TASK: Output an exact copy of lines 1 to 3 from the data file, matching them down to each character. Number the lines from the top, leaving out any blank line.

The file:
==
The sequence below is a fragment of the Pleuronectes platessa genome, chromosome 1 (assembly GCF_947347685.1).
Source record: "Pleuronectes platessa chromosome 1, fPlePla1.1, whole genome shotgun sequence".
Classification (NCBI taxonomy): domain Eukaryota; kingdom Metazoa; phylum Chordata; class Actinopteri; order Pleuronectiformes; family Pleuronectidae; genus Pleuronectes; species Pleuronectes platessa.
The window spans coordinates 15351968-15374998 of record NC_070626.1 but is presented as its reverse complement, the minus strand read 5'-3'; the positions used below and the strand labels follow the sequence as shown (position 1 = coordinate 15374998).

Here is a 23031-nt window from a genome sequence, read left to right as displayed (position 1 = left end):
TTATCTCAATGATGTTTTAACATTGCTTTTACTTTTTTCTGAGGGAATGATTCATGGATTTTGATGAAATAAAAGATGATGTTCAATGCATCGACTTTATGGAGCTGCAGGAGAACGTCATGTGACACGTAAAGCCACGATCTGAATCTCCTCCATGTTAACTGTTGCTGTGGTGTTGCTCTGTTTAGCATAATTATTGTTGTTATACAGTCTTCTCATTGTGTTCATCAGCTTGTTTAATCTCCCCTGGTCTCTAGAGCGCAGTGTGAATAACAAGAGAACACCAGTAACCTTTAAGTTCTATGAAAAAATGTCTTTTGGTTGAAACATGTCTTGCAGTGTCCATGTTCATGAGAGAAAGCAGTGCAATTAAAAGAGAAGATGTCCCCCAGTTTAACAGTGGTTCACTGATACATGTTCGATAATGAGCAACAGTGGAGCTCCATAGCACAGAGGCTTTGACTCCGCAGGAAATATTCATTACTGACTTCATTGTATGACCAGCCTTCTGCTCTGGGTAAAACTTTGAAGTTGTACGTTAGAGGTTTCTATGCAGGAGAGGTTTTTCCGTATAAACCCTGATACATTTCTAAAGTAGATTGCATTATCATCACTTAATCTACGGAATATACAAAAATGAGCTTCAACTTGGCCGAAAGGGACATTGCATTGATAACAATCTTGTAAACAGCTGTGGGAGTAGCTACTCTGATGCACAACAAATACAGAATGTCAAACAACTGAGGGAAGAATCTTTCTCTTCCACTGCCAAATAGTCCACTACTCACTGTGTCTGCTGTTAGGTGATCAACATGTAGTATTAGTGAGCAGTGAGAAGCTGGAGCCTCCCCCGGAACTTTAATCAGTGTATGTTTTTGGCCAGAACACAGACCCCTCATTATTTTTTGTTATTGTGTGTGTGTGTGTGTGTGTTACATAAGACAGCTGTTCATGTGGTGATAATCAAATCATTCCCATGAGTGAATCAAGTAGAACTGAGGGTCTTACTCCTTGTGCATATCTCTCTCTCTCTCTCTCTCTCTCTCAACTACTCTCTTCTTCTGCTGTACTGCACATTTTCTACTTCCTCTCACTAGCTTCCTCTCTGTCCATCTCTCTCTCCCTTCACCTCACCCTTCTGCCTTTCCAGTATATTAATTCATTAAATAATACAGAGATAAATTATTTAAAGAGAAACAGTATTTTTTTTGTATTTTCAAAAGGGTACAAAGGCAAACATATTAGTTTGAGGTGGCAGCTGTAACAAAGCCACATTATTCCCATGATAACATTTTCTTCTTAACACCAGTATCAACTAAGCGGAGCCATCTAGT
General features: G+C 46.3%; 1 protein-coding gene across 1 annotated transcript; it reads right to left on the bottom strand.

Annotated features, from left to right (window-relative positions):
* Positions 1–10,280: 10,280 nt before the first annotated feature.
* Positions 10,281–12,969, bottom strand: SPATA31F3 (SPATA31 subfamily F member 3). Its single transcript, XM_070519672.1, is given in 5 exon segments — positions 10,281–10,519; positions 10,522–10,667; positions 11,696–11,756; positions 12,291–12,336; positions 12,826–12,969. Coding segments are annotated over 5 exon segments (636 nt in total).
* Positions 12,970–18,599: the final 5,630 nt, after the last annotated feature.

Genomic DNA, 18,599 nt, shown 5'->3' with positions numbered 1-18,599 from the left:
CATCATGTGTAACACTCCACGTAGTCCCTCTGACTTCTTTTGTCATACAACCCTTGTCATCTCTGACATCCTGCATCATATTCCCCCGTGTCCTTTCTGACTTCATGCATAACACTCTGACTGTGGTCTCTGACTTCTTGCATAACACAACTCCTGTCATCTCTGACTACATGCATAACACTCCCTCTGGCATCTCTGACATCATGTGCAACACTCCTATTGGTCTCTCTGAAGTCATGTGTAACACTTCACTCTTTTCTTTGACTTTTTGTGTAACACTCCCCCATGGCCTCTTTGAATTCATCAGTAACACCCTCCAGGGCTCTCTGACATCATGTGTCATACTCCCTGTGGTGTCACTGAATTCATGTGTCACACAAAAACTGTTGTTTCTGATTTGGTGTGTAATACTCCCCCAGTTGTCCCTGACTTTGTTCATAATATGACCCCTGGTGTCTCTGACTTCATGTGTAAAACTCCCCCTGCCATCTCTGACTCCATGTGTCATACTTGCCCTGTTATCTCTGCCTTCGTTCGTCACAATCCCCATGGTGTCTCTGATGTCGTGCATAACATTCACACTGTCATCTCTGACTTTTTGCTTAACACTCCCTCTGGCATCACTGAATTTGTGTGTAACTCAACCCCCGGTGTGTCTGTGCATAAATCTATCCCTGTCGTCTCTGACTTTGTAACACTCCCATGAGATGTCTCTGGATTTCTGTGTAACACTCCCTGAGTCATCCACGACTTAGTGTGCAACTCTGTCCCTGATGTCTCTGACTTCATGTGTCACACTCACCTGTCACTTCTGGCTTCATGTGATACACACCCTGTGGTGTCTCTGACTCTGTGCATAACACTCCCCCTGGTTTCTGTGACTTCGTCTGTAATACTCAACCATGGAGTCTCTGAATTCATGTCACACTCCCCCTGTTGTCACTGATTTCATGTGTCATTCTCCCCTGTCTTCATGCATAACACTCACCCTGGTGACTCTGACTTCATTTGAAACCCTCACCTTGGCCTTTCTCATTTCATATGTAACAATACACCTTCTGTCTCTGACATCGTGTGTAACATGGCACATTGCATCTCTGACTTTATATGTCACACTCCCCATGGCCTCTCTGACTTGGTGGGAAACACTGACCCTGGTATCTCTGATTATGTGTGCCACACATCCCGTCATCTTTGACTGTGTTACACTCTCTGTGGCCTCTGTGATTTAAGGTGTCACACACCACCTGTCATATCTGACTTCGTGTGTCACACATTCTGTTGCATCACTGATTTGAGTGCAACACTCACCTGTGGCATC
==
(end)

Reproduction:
The sequence below is a fragment of the Pleuronectes platessa genome, chromosome 1 (assembly GCF_947347685.1).
Source record: "Pleuronectes platessa chromosome 1, fPlePla1.1, whole genome shotgun sequence".
Classification (NCBI taxonomy): domain Eukaryota; kingdom Metazoa; phylum Chordata; class Actinopteri; order Pleuronectiformes; family Pleuronectidae; genus Pleuronectes; species Pleuronectes platessa.